HITTING SHELVES #19: Gutshot by Amelia Gray

Gutshot

Gutshot by Amelia Gray comes out today!

It’s the fourth book from an absolute wizard of short fiction. Gray’s stories come in many different moods—fanciful, haunting, tender, bizarre—but each one is surprisingly brief and surprisingly excellent. In “Gutshot,” a man who’s been shot in the gut exclaims “Jesus Christ,” and Jesus Christ consoles him by pointing to a plane overhead that’s flying to Dallas. (It makes sense when you read it.) In “These Are the Fables,” two lovers flee the parking lot of a Dunkin’ Donuts that is burning down, and their eccentric journey becomes a tale that they tell their child. Each of Gray’s stories is like that—a blast of ice water thrown in your face.

We asked the author one question.

How are you celebrating the publication of Gutshot?

Amelia Gray: When Gutshot comes out, I’ll be in New York. It will be the day after the great Franklin Park Reading Series, where I’m reading with Colson Whitehead, Tobias Carroll, Wendy C. Ortiz and Natalie Eilbert. I will start the day by trotting my hungover ass down to Bergen Bagels for Brooklyn’s finest bagel, untoasted if I’m up early enough, which I almost certainly won’t be. I will eat the toasted bagel with serious gusto while standing by the high counter and then I will walk to a coffee shop with my computer, a ThinkPad which weighs approximately eight hundred pounds, maybe actually gaining as the years pass, like the words all get jammed up in its weakening battery. Its keys have the kind of strong action that makes me feel like I’m saying the right thing.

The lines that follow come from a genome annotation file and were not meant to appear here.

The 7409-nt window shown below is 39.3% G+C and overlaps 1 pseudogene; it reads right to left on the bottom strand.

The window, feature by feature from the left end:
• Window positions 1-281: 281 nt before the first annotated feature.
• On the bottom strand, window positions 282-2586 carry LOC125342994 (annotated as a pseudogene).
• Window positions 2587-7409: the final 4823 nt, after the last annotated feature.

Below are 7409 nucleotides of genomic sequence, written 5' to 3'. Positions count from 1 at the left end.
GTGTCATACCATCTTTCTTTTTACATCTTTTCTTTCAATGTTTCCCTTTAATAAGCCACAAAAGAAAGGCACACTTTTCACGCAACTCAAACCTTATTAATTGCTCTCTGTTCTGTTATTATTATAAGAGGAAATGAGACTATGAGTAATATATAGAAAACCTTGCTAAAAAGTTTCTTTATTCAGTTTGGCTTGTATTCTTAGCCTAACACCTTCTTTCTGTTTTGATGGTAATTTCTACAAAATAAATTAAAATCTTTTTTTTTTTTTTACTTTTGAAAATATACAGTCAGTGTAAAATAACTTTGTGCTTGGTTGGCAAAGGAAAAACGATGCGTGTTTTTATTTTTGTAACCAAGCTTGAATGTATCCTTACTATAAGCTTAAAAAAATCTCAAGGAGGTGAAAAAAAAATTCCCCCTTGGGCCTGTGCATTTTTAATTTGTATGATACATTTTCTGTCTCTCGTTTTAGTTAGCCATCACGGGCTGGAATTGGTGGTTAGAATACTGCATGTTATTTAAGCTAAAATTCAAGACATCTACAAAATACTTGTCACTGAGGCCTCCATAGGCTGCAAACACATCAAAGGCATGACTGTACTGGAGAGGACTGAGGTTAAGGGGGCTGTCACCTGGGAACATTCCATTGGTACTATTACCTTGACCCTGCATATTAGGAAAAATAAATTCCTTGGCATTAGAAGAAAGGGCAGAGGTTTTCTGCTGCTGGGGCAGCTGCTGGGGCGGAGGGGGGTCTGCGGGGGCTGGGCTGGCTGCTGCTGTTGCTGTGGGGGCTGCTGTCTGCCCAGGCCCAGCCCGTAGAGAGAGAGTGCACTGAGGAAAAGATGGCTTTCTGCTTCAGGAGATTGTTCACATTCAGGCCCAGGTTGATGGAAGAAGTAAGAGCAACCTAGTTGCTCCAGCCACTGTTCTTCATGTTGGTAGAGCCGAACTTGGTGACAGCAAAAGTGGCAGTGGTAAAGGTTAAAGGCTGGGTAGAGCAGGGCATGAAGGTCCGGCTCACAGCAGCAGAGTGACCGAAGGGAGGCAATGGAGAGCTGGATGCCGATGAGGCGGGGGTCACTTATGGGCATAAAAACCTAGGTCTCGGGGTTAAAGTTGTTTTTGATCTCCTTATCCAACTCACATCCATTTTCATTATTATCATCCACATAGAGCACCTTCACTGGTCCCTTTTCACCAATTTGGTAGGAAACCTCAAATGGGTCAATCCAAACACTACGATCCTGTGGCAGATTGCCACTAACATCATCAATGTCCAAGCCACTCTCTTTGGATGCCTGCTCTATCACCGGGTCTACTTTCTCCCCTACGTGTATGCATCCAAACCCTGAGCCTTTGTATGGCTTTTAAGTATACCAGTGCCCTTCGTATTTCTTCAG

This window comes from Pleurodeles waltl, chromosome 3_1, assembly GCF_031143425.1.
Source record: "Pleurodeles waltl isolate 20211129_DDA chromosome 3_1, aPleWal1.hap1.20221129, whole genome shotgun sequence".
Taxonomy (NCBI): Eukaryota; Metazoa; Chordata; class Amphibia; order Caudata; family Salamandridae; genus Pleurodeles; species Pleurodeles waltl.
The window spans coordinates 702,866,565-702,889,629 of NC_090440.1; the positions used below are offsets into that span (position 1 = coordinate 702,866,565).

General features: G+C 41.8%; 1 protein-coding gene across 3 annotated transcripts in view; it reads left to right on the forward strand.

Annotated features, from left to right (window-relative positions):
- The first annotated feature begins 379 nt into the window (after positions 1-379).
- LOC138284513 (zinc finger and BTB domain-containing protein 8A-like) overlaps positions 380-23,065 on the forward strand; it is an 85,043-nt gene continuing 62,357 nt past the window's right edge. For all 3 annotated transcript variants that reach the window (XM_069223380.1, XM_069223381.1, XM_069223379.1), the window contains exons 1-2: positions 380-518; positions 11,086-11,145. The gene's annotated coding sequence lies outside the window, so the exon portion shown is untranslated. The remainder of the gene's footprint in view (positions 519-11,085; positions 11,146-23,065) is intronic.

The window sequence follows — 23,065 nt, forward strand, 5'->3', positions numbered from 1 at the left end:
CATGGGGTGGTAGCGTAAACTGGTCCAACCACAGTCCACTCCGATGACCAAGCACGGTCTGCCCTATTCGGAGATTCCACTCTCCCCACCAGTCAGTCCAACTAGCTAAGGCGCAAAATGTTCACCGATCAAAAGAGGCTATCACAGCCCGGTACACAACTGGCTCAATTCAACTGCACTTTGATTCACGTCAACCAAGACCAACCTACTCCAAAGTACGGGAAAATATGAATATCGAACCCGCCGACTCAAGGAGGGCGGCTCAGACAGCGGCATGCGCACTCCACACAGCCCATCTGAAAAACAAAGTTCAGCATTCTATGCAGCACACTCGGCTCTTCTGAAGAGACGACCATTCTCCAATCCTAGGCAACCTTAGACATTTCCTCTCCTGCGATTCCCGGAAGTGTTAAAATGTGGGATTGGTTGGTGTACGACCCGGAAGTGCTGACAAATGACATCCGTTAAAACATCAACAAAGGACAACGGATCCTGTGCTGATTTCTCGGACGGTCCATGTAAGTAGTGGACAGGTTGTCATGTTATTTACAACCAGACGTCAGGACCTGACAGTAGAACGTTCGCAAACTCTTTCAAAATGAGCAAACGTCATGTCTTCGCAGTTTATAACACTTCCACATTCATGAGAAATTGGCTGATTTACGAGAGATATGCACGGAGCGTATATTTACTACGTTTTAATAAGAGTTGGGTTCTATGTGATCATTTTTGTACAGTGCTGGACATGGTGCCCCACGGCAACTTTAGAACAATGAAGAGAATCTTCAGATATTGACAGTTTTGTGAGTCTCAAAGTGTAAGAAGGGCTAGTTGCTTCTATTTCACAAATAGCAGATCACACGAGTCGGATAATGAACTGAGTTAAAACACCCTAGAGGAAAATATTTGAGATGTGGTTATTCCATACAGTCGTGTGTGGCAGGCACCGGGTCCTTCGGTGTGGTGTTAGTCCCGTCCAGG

Amelia Gray

Amelia Gray

At the coffee shop, sitting with my heavy old laptop and a cup of coffee, I will figure out something to work on. I’m finishing a novel and writing on assignment for a few different places. There’s nothing that time-sensitive this week, which is good because working hungover presents a special kind of agony and the point of it isn’t to get things done anyway; it’s to remind myself that this is just one day in the work. Some of my best work days are birthdays and publication days, probably because those are the days when I most keenly realize that I’m going to die. I have to work every day or else I feel like a used yogurt cup already kicking around the landfill.

That’s the difference between me and Gutshot. Whether the reviews call me the Next Great Big American Fuckall Genius or it sinks like a stone into the general consciousness, this little book will outlive me. Someone will page through it in a thrift store and not think even once that a living person wrote it while drinking coffee and listening to the general busy noise of a coffee shop. It will be its own thing, this book. I place it on a paper boat and push it out into the water, waving from the shore. Or it pushes me. Either way, this is goodbye. I’ll think a little about that while I’m writing that day and then I’ll get back to work before things get too heavy. That night I’ll have oysters and champagne with my friends and we will busy ourselves with being alive.

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